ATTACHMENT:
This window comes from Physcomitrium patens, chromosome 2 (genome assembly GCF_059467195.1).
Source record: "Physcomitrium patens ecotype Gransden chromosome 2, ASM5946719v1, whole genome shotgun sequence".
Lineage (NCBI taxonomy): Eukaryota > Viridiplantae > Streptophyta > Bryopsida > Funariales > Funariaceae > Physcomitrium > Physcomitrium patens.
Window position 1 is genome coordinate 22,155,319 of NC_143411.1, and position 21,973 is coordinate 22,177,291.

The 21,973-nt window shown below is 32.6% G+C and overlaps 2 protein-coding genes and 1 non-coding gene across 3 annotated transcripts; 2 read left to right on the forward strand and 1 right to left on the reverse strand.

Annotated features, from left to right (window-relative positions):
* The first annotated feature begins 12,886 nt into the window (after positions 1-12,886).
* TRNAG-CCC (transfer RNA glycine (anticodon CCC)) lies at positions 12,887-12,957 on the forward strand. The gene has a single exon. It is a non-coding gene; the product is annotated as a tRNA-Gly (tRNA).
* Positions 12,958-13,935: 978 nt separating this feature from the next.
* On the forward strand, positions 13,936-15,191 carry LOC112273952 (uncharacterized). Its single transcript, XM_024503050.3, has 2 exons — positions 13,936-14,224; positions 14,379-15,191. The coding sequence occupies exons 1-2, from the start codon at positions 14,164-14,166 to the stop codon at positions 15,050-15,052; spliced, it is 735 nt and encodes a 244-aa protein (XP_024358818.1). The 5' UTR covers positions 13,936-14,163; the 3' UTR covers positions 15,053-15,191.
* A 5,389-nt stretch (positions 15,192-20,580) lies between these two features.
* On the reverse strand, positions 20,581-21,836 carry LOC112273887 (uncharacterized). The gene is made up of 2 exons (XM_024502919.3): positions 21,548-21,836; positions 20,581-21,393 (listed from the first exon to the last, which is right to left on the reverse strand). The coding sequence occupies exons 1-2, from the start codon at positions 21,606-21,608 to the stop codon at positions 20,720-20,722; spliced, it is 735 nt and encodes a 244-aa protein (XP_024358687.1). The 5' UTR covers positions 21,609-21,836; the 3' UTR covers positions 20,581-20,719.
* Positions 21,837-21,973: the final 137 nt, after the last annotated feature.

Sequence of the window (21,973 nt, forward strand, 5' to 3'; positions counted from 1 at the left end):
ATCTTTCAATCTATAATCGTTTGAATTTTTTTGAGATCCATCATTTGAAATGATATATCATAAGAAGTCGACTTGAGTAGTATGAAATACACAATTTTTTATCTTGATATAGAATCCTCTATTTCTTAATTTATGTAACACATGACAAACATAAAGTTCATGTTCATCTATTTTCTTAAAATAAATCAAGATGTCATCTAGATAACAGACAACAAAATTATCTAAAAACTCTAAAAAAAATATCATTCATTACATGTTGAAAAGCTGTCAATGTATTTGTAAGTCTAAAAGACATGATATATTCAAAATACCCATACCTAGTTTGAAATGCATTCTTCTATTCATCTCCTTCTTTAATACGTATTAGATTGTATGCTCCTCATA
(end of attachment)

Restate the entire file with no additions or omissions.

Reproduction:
This window comes from Physcomitrium patens, chromosome 2 (genome assembly GCF_059467195.1).
Source record: "Physcomitrium patens ecotype Gransden chromosome 2, ASM5946719v1, whole genome shotgun sequence".
Lineage (NCBI taxonomy): Eukaryota > Viridiplantae > Streptophyta > Bryopsida > Funariales > Funariaceae > Physcomitrium > Physcomitrium patens.
Window position 1 is genome coordinate 22,155,319 of NC_143411.1, and position 21,973 is coordinate 22,177,291.

The 21,973-nt window shown below is 32.6% G+C and overlaps 2 protein-coding genes and 1 non-coding gene across 3 annotated transcripts; 2 read left to right on the forward strand and 1 right to left on the reverse strand.

Annotated features, from left to right (window-relative positions):
* The first annotated feature begins 12,886 nt into the window (after positions 1-12,886).
* TRNAG-CCC (transfer RNA glycine (anticodon CCC)) lies at positions 12,887-12,957 on the forward strand. The gene has a single exon. It is a non-coding gene; the product is annotated as a tRNA-Gly (tRNA).
* Positions 12,958-13,935: 978 nt separating this feature from the next.
* On the forward strand, positions 13,936-15,191 carry LOC112273952 (uncharacterized). Its single transcript, XM_024503050.3, has 2 exons — positions 13,936-14,224; positions 14,379-15,191. The coding sequence occupies exons 1-2, from the start codon at positions 14,164-14,166 to the stop codon at positions 15,050-15,052; spliced, it is 735 nt and encodes a 244-aa protein (XP_024358818.1). The 5' UTR covers positions 13,936-14,163; the 3' UTR covers positions 15,053-15,191.
* A 5,389-nt stretch (positions 15,192-20,580) lies between these two features.
* On the reverse strand, positions 20,581-21,836 carry LOC112273887 (uncharacterized). The gene is made up of 2 exons (XM_024502919.3): positions 21,548-21,836; positions 20,581-21,393 (listed from the first exon to the last, which is right to left on the reverse strand). The coding sequence occupies exons 1-2, from the start codon at positions 21,606-21,608 to the stop codon at positions 20,720-20,722; spliced, it is 735 nt and encodes a 244-aa protein (XP_024358687.1). The 5' UTR covers positions 21,609-21,836; the 3' UTR covers positions 20,581-20,719.
* Positions 21,837-21,973: the final 137 nt, after the last annotated feature.

Sequence of the window (21,973 nt, forward strand, 5' to 3'; positions counted from 1 at the left end):
ATCTTTCAATCTATAATCGTTTGAATTTTTTTGAGATCCATCATTTGAAATGATATATCATAAGAAGTCGACTTGAGTAGTATGAAATACACAATTTTTTATCTTGATATAGAATCCTCTATTTCTTAATTTATGTAACACATGACAAACATAAAGTTCATGTTCATCTATTTTCTTAAAATAAATCAAGATGTCATCTAGATAACAGACAACAAAATTATCTAAAAACTCTAAAAAAAATATCATTCATTACATGTTGAAAAGCTGTCAATGTATTTGTAAGTCTAAAAGACATGATATATTCAAAATACCCATACCTAGTTTGAAATGCATTCTTCTATTCATCTCCTTCTTTAATACGTATTAGATTGTATGCTCCTCATA